"It is common knowledge that Houdini was a pilot but is not common knowledge that Houdini was an aviation pioneer. In many of his advertisements Houdini claimed to be the first person to successfully fly an airplane in Australia. The statement is true, however, there is a catch. There was a flight school in Australia before Houdini ever set foot on the continent. The problem was the fact that the Australian pilots could not successfully take off and land their planes, hence they crash landed. When Houdini appeared on the scene with his new Voisin biplane that he had purchased in Germany for $5000.00 he succeeded in doing what the other pilots had not. He successfully took off and landed his plane at Digger’s Rest in Victoria Australia. A feat that he was very proud of.

After the flight Houdini said “The magic of flight was a glorious thrill and that people may forget Houdini the great magician and escape artist but they will forever remember Houdini the aviation pioneer”. I find it interesting that Houdini taught himself to drive so he could get to the airstrip where he was teaching himself to fly but for reasons never divulged, after the Australian tour he would never personally fly or drive an airplane or automobile again."


Take care and take cards
Antony Gerard

PS: Another bit of Houdini trivia is the fact that Houdini was the first person to use a robot as a character in a movie. That would mean that R2D2 and C3P0 are somewhat Houdini inspired characters. Just a thought.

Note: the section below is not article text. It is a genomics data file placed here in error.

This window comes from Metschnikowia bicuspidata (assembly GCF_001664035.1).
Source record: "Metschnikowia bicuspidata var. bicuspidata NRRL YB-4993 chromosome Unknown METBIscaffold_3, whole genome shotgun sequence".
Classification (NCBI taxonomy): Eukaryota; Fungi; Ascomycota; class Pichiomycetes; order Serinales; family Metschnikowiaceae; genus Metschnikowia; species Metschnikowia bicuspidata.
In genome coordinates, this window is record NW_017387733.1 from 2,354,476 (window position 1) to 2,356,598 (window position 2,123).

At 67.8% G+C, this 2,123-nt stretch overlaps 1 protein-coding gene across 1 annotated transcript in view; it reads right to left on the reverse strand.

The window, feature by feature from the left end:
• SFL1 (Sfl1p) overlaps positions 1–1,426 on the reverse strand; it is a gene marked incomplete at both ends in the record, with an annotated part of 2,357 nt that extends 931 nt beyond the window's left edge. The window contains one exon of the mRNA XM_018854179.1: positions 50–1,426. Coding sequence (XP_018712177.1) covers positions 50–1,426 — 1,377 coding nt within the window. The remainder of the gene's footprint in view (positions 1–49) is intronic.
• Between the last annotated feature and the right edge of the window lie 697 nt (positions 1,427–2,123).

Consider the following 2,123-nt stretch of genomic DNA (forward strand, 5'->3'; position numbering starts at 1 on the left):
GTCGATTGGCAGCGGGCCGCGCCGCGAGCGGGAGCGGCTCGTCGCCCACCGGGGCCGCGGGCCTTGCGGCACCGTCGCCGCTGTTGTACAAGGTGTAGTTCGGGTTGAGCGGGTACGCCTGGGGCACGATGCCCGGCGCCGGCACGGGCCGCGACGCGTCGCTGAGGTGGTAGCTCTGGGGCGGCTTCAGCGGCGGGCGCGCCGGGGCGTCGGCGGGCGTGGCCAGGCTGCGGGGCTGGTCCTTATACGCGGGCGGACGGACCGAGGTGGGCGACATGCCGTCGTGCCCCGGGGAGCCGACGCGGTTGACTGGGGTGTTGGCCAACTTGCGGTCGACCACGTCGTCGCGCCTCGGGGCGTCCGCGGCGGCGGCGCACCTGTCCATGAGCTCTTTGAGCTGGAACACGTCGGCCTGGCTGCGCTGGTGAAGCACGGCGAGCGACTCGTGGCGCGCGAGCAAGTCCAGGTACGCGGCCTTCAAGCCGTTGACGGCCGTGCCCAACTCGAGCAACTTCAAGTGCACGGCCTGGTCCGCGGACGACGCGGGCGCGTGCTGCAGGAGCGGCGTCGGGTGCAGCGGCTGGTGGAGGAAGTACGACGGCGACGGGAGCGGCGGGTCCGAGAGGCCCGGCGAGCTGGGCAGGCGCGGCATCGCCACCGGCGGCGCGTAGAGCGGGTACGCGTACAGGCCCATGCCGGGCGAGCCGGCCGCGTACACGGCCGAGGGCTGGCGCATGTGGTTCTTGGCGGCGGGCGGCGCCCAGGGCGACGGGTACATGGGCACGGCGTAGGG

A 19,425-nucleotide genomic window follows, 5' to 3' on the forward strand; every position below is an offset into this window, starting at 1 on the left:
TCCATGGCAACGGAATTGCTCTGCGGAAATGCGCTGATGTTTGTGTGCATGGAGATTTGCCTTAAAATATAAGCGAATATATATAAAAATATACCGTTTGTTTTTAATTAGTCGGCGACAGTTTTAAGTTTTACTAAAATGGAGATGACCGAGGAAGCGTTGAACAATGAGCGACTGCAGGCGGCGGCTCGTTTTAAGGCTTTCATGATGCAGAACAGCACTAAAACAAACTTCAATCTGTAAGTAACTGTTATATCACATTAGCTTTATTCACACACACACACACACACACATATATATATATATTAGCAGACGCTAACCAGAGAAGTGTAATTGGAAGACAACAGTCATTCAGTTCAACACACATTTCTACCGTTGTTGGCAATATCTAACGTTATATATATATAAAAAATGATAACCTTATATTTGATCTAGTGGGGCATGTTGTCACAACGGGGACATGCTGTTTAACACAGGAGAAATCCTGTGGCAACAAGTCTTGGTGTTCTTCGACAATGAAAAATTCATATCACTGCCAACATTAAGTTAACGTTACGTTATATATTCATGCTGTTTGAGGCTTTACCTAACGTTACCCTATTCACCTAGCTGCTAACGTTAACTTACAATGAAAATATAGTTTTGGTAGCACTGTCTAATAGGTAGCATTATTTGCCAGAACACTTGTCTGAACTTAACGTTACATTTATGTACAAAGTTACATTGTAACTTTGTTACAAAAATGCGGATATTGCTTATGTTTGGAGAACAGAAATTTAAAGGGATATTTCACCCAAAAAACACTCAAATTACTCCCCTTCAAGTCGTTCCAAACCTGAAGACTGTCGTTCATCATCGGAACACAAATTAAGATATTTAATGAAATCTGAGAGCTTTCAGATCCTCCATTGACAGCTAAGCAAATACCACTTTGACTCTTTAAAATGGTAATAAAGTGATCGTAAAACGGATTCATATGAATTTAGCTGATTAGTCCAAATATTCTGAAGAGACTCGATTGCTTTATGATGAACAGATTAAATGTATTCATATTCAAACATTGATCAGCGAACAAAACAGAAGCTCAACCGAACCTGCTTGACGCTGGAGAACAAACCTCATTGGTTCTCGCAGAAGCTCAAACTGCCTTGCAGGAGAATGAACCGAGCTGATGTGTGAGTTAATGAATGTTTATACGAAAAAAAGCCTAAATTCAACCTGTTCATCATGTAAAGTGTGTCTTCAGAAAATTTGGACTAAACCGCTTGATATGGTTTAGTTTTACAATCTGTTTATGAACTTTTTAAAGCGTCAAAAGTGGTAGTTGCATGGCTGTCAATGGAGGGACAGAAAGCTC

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He was the first
THerefore
HE was teh best
case closed for me
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Basiclly he invented it all, or brought it to the fore.

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mark2004
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Quote:
On 2005-06-17 17:27, FLIM-FLAM wrote:
Harry Houdini = "Master of Promotion" & "Master Showman"



I agree that Houdini was a master showman and a brilliant promoter, but his success was also down to technical skills and knowledge. He may not (as another posted suggested) have been particularly good at manipulation or certain other magic skills but he made sure he was good at the areas in which he decided to make his name. He put a lot of time an effort into the techical details of his stunts so that he could make them look dangerous while minimising the real dangers. He worked to make himself an expert in locks and other equipment and he studied and prepared for his stunts. That is a side of his success that we should be careful to remember because there have been too many would-be escape artists who have come to grief through over confidence.
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Houdini was NOT the first to make a successful flight. His mechanic took the plane up before him to check it out and see if everything was OK. The Kangaroo leather flight jacket he wore for that flight used to be on display at the Magic Cellar in San Francisco, but was stolen when the club closed.